An Elevation Certificate is an important tool that documents your building's elevation
If you live in a Special Flood Hazard Area, you should provide an Elevation Certificate to your insurance agent to obtain flood insurance and ensure that your premium accurately reflects your risk. An Elevation Certificate can also help you make decisions about rebuilding and mitigation after a disaster.
How to obtain an Elevation Certificate
Elevation Certificates are requires to accurately rate a home's flood risk. To obtain an elevation certificate, contact a licensed surveyor. Typically, an elevation certificate costs several hundred dollars, and can be requested as part of the survey that is done when you build or purchase a house. By having your flood insurance policy rated using an elevation certificate, you could save money on your flood insurance premium.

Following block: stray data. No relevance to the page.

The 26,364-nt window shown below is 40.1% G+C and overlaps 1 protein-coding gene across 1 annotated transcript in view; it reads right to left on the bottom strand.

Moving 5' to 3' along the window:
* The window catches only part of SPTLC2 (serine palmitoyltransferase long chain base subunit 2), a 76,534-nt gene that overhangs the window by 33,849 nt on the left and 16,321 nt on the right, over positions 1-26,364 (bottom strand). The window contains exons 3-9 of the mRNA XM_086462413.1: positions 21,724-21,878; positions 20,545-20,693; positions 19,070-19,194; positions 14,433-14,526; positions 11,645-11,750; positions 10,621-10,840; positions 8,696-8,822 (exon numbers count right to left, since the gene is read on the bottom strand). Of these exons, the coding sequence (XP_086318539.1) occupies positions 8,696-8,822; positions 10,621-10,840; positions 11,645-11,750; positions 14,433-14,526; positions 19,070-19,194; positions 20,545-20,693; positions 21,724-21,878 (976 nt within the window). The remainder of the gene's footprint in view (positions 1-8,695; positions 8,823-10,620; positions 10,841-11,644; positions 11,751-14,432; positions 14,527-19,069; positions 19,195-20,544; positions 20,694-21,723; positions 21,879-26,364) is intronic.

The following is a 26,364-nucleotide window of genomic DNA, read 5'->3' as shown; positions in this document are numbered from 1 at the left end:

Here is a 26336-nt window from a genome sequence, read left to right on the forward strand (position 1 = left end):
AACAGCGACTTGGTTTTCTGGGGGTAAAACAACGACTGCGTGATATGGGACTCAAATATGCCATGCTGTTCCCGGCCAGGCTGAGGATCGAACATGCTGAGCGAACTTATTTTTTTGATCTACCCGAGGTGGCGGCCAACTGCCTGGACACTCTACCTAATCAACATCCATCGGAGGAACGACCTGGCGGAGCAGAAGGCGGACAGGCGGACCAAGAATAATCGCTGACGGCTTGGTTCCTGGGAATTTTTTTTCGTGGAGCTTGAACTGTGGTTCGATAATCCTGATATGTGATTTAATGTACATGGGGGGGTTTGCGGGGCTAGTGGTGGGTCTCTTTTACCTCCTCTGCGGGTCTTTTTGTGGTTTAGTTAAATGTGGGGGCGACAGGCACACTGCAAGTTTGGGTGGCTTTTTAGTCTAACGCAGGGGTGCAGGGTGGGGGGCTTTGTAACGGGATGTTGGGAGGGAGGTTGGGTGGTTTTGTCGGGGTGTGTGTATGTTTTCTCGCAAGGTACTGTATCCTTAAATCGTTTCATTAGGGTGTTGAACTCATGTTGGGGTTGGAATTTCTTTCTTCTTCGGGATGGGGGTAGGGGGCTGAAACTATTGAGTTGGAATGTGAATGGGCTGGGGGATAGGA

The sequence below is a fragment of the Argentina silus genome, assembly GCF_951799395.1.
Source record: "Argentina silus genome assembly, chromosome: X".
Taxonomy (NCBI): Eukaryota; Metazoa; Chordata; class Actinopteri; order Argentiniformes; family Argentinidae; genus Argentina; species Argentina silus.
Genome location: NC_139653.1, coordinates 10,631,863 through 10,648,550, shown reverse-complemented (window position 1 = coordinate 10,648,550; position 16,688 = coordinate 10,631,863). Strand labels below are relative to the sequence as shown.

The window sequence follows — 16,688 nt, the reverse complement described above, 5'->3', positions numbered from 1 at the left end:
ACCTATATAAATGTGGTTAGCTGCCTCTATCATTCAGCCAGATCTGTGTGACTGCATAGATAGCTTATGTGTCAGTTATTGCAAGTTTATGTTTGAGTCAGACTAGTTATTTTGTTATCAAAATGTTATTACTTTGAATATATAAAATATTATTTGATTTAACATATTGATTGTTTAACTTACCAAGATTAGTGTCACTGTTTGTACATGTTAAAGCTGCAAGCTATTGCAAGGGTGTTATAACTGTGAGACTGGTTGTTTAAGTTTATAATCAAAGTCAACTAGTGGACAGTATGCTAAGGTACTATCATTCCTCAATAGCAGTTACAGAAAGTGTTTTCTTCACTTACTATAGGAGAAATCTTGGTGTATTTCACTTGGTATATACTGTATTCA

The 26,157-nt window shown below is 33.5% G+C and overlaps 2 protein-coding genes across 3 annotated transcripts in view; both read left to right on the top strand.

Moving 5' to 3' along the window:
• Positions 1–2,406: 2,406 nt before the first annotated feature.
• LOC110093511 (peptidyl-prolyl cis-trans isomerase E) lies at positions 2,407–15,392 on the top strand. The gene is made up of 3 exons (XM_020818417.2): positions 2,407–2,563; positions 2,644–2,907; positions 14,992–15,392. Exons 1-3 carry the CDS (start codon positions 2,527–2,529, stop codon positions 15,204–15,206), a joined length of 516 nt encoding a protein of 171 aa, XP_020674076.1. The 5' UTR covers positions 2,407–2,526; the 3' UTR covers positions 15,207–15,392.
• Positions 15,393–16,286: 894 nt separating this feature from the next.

Comparing your building's elevation to a potential flood level
Your insurance agent will use the Elevation Certificate to compare your building's elevation to the Base Flood Elevation (BFE). The base flood is a flood with a 1 percent chance of occurring in any given year. Any land below the level of the BFE is considered to be a part of the Special Flood Hazard Area, floodplain, or high-risk zone. Flood insurance rates in a Special Flood Hazard Area are based on a building's elevation in relation to the BFE.
Elevation and Flood Insurance Rates
Generally, in Special Flood Hazard Areas, the higher above the BFE a building is located, the lower the insurance premium will be for that property. The Elevation Certificate provides the documentation necessary to make that determination. Currently in Franklin, all new construction and substantial improvements to existing construction is required to be built 2 feet above the BFE.
In moderate-to low-risk zones (X) flood insurance rates are not based on elevation; therefore an Elevation Certificate may not be necessary to determine the premium